Andy Casey – Monash University
Mysterious lithium-rich stars either have hidden twins or have devoured their own planets, a new study has found.
A team of astrophysicists has discovered 2,330 giant stars with huge amounts of lithium. Theory says stars like this should not exist, says Monash University’s Dr Andy Casey.
“Lithium is a fragile element in the cosmos: it’s easy to destroy in stars, and very difficult to create. So it made sense that old, giant stars should have destroyed all of their lithium,” says Andy.
That was mostly true. But in the last four decades some 150 lithium-rich giants had been discovered among the billions of stars in our Milky Way galaxy. Their very existence was at odds with how astronomers think stars evolve, and how chemical elements are made.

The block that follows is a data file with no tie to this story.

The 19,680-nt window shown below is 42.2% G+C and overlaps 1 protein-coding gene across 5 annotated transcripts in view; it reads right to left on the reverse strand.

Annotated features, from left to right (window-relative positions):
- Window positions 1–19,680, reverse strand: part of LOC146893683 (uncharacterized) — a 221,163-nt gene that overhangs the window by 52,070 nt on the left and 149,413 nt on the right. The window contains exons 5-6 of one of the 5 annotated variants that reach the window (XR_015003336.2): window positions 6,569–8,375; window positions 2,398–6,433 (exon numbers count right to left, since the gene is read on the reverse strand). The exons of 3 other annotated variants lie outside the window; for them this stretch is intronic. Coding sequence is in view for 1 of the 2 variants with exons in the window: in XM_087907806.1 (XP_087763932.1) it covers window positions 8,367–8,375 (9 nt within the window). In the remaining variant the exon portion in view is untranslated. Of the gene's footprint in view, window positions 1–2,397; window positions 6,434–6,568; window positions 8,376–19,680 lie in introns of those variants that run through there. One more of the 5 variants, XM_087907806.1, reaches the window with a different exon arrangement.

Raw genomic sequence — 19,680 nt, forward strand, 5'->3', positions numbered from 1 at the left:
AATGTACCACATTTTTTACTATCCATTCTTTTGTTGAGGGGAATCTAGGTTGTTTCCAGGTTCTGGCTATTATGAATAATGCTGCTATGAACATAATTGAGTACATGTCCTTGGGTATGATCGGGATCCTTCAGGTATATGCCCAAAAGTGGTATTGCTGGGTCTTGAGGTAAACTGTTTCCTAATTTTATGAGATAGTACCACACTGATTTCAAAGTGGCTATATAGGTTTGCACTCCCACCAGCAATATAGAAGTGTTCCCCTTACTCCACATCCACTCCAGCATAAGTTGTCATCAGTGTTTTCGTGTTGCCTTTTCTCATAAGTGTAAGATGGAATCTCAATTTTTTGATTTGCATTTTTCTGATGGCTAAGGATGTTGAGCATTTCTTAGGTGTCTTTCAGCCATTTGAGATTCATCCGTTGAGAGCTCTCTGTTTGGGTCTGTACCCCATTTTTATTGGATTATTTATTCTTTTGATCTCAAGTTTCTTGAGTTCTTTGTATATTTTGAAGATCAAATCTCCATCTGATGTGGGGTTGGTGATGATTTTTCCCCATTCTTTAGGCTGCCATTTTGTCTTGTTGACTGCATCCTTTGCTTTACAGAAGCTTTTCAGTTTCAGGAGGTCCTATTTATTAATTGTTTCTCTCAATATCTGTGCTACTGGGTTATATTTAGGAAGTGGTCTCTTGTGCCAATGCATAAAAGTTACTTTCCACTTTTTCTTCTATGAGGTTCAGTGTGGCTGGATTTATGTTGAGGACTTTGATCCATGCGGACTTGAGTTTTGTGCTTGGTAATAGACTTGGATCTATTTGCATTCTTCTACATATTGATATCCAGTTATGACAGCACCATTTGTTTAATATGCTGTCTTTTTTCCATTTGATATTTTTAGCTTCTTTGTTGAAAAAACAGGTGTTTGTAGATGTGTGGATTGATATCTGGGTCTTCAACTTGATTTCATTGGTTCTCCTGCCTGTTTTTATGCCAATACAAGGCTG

Andy and his team found that most lithium-rich giants probably have a second star orbiting around them. [The interactions between those stars can stir up the giant, creating the conditions needed to make lithium and mix it up to the surface of the star.
But for some lithium-rich giant stars that don’t have a second star orbiting, Andy finds there is only one explanation left.
“Stars expand in size when they become giants, and it looks like some of these lithium-rich giants may have destroyed their planets. In four billion years our Sun will become a giant too, and eat up lithium-rich planets in our Solar system – possibly including Earth.”
Image: Peering past the dome of the Magellan (Clay) telescope to the night sky from Las Campanas Observatory, Chile.